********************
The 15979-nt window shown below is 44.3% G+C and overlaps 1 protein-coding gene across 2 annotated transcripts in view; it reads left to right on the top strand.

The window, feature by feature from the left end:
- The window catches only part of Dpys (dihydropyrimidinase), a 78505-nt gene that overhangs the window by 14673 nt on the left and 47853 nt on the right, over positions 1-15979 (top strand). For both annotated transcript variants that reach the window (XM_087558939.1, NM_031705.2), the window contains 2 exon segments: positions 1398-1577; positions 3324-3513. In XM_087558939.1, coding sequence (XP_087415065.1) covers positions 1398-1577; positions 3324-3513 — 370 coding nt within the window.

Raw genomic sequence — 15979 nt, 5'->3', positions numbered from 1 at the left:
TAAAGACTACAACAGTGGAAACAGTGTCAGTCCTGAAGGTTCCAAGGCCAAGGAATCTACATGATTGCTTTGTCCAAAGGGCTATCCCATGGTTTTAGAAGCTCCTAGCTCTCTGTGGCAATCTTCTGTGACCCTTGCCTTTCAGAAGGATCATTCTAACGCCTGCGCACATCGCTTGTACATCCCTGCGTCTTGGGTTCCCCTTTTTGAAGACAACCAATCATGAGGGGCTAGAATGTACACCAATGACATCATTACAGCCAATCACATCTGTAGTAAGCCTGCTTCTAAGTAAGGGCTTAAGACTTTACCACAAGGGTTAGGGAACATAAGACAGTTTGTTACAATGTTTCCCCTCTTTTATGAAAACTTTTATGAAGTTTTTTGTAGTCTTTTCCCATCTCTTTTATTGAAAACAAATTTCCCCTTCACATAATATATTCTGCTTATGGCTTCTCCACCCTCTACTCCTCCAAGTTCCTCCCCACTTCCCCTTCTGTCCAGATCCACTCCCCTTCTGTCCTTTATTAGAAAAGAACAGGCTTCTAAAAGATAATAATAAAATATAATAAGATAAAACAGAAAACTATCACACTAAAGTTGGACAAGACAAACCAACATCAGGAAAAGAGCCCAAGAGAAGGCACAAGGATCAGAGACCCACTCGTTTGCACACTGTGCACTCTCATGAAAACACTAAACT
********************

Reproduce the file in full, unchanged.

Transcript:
The 15979-nt window shown below is 44.3% G+C and overlaps 1 protein-coding gene across 2 annotated transcripts in view; it reads left to right on the top strand.

The window, feature by feature from the left end:
- The window catches only part of Dpys (dihydropyrimidinase), a 78505-nt gene that overhangs the window by 14673 nt on the left and 47853 nt on the right, over positions 1-15979 (top strand). For both annotated transcript variants that reach the window (XM_087558939.1, NM_031705.2), the window contains 2 exon segments: positions 1398-1577; positions 3324-3513. In XM_087558939.1, coding sequence (XP_087415065.1) covers positions 1398-1577; positions 3324-3513 — 370 coding nt within the window.

Raw genomic sequence — 15979 nt, 5'->3', positions numbered from 1 at the left:
TAAAGACTACAACAGTGGAAACAGTGTCAGTCCTGAAGGTTCCAAGGCCAAGGAATCTACATGATTGCTTTGTCCAAAGGGCTATCCCATGGTTTTAGAAGCTCCTAGCTCTCTGTGGCAATCTTCTGTGACCCTTGCCTTTCAGAAGGATCATTCTAACGCCTGCGCACATCGCTTGTACATCCCTGCGTCTTGGGTTCCCCTTTTTGAAGACAACCAATCATGAGGGGCTAGAATGTACACCAATGACATCATTACAGCCAATCACATCTGTAGTAAGCCTGCTTCTAAGTAAGGGCTTAAGACTTTACCACAAGGGTTAGGGAACATAAGACAGTTTGTTACAATGTTTCCCCTCTTTTATGAAAACTTTTATGAAGTTTTTTGTAGTCTTTTCCCATCTCTTTTATTGAAAACAAATTTCCCCTTCACATAATATATTCTGCTTATGGCTTCTCCACCCTCTACTCCTCCAAGTTCCTCCCCACTTCCCCTTCTGTCCAGATCCACTCCCCTTCTGTCCTTTATTAGAAAAGAACAGGCTTCTAAAAGATAATAATAAAATATAATAAGATAAAACAGAAAACTATCACACTAAAGTTGGACAAGACAAACCAACATCAGGAAAAGAGCCCAAGAGAAGGCACAAGGATCAGAGACCCACTCGTTTGCACACTGTGCACTCTCATGAAAACACTAAACT